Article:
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Right. Enough was enough.
Standing at the door to the apartment that occupied much of the top floor of the Madisons’ townhouse, Mercy pulled her shoulders back and blew out a long, steady breath.
She could do this.
She had to do this.
Or she had to at least try.
By all accounts Seb Madison hadn’t changed one bit in the last five years, let alone the last thirteen, but the anger and frustration and hurt she was simmering with on Zelda’s behalf meant that she couldn’t not. She really couldn’t. Not when it sounded as if he’d plumbed new depths of contemptibility earlier.
Ten minutes ago she and her friends, Dawn and Faith, had arrived at what Zel called the Madison Mausoleum where she’d been living in a self-contained apartment on the second floor for a few months now. They’d come to offer Zel their support, because since the crack of dawn this morning the paparazzi had been beseiging her over a story that wasn’t even true.
Mercy, Dawn and Faith had come laden with chocolate, sympathy and a flask filled with virgin mojito. However, they’d been there barely five minutes before details of the horrible confrontation Zel had had with her brother had spilled out.
Apparently, fed up with his emotional neglect of her, she’d challenged him on his lousy behavior towards her over the years and had then followed up with a few home truths, to which he’d responded with typical frostiness and stick-your-head-in-the-sand denial.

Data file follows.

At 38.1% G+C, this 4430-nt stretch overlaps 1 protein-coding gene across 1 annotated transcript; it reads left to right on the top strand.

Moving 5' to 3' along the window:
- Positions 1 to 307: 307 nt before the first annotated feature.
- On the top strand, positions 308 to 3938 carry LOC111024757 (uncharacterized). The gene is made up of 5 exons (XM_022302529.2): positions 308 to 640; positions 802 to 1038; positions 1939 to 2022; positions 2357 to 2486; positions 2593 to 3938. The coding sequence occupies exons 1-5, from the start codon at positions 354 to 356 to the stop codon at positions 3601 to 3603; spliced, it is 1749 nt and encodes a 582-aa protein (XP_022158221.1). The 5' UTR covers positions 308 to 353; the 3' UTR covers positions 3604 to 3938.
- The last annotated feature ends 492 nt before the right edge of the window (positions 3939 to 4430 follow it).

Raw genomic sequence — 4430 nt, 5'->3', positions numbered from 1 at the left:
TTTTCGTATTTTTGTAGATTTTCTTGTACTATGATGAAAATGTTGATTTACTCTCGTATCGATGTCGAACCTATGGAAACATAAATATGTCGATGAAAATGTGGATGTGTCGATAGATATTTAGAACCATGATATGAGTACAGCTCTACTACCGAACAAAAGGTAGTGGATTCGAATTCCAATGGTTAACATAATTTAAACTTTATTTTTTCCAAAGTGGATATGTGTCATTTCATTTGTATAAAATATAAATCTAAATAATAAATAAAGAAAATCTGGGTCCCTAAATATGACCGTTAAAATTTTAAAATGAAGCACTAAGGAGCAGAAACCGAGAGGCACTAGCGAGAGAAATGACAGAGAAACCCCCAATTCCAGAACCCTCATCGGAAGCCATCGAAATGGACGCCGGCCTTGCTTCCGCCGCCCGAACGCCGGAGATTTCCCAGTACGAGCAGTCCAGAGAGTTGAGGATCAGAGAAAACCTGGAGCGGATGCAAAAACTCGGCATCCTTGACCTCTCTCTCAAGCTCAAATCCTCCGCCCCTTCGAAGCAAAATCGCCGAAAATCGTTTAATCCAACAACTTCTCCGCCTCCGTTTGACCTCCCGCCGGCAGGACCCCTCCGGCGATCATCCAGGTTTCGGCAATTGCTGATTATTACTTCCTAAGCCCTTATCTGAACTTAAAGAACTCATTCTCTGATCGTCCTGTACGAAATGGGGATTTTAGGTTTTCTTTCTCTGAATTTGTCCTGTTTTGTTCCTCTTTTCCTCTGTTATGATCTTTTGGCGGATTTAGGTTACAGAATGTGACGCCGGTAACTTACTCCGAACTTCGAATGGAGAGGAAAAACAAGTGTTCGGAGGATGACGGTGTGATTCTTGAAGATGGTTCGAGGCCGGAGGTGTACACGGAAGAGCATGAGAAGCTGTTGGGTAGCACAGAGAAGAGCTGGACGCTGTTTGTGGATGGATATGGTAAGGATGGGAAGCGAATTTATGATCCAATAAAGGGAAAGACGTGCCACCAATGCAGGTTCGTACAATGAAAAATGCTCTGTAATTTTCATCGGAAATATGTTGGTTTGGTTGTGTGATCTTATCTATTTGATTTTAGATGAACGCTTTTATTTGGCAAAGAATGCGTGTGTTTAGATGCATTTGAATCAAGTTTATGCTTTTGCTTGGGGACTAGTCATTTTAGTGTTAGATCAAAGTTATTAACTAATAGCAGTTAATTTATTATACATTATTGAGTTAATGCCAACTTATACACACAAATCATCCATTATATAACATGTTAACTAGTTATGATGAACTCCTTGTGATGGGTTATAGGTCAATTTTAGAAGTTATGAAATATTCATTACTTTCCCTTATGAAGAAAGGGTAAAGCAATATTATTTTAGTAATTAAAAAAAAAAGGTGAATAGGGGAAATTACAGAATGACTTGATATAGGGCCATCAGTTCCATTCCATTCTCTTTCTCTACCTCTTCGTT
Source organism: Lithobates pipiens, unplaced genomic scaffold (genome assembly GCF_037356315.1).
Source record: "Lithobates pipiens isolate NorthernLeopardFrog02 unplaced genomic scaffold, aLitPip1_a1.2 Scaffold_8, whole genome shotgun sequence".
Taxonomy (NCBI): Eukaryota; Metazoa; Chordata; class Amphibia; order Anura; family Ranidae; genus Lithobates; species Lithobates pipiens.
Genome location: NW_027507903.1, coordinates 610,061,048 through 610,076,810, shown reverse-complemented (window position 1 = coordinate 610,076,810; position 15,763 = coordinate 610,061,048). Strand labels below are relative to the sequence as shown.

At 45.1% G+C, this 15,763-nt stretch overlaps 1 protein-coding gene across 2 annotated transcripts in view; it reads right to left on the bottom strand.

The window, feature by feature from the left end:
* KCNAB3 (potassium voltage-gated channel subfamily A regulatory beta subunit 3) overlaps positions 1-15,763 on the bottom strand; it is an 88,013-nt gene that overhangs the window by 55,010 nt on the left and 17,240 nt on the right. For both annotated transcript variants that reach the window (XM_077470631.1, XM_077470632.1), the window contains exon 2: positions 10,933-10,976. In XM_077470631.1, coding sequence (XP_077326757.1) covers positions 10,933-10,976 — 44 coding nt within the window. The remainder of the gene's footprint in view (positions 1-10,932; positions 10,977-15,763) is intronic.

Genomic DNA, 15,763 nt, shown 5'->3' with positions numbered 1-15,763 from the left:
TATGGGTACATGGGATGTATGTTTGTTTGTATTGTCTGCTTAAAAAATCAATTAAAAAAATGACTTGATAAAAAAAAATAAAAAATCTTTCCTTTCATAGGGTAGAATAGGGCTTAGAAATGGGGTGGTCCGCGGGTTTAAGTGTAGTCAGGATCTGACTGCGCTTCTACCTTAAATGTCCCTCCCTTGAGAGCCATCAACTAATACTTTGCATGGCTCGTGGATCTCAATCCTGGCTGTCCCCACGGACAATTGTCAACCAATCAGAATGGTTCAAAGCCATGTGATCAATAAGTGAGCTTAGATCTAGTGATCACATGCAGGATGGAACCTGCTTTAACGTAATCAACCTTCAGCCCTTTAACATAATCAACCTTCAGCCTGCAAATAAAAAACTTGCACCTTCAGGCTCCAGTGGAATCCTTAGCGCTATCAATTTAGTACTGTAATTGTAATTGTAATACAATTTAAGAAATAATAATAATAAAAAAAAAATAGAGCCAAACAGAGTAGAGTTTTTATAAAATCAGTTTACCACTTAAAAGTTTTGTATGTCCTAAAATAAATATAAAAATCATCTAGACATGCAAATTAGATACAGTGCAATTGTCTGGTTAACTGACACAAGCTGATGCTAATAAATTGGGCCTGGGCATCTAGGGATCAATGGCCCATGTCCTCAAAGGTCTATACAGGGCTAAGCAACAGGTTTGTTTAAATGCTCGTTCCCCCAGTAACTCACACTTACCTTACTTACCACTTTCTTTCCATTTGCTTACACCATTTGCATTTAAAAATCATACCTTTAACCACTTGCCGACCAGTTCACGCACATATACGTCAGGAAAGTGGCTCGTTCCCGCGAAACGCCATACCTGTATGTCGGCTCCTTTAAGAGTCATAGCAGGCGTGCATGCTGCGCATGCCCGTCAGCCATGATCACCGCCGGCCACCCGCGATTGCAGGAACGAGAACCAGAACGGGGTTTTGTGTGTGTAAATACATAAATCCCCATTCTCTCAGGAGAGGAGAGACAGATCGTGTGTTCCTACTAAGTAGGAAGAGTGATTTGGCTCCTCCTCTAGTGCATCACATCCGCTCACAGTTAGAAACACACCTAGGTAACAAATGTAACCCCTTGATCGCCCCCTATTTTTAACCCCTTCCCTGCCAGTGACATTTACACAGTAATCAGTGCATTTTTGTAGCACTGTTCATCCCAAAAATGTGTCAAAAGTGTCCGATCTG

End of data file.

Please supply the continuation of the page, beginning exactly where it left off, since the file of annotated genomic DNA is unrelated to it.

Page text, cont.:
Zel was in pieces, clearly devastated that her brother still didn’t want to have anything to do with her, and that had been that as far as Mercy was concerned. Her friend had overcome so many demons to get where she was, but her shattered relationship with her brother was still one of them, and it killed Mercy to see her like this. Especially when it wasn’t Zel’s fault.
So if there was anything she – Mercy – could do to fix things, she’d do it, which was why she was here, at Seb’s door on a mild September Friday evening, burning with a sort of righteous anger and the need to put things right.
One last shot, she told herself, feeling adrenalin begin to flow through her veins as she knocked twice and bellowed, “Seb? Are you in there? Open up.” One last shot.
Not for herself.